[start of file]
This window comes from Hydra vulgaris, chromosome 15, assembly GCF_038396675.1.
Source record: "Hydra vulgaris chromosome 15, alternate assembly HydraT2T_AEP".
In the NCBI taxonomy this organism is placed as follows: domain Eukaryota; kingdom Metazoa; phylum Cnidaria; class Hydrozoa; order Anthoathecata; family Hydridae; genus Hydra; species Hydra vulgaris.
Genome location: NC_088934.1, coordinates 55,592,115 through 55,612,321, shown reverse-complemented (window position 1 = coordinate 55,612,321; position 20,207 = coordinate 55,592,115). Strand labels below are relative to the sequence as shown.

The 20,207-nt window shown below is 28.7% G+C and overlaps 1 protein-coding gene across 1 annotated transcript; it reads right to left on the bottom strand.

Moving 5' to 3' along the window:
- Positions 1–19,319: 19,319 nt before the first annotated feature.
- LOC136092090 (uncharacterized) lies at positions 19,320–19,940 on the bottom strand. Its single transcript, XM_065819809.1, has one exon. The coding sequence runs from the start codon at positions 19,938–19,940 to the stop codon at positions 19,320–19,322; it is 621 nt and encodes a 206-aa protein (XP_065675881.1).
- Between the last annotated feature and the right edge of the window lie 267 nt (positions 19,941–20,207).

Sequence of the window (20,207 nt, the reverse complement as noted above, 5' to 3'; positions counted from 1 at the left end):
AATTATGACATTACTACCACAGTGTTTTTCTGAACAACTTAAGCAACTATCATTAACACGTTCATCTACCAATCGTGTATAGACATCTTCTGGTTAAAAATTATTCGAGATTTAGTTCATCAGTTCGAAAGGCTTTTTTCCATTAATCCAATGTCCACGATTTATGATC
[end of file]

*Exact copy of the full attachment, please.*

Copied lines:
This window comes from Hydra vulgaris, chromosome 15, assembly GCF_038396675.1.
Source record: "Hydra vulgaris chromosome 15, alternate assembly HydraT2T_AEP".
In the NCBI taxonomy this organism is placed as follows: domain Eukaryota; kingdom Metazoa; phylum Cnidaria; class Hydrozoa; order Anthoathecata; family Hydridae; genus Hydra; species Hydra vulgaris.
Genome location: NC_088934.1, coordinates 55,592,115 through 55,612,321, shown reverse-complemented (window position 1 = coordinate 55,612,321; position 20,207 = coordinate 55,592,115). Strand labels below are relative to the sequence as shown.

The 20,207-nt window shown below is 28.7% G+C and overlaps 1 protein-coding gene across 1 annotated transcript; it reads right to left on the bottom strand.

Moving 5' to 3' along the window:
- Positions 1–19,319: 19,319 nt before the first annotated feature.
- LOC136092090 (uncharacterized) lies at positions 19,320–19,940 on the bottom strand. Its single transcript, XM_065819809.1, has one exon. The coding sequence runs from the start codon at positions 19,938–19,940 to the stop codon at positions 19,320–19,322; it is 621 nt and encodes a 206-aa protein (XP_065675881.1).
- Between the last annotated feature and the right edge of the window lie 267 nt (positions 19,941–20,207).

Sequence of the window (20,207 nt, the reverse complement as noted above, 5' to 3'; positions counted from 1 at the left end):
AATTATGACATTACTACCACAGTGTTTTTCTGAACAACTTAAGCAACTATCATTAACACGTTCATCTACCAATCGTGTATAGACATCTTCTGGTTAAAAATTATTCGAGATTTAGTTCATCAGTTCGAAAGGCTTTTTTCCATTAATCCAATGTCCACGATTTATGATC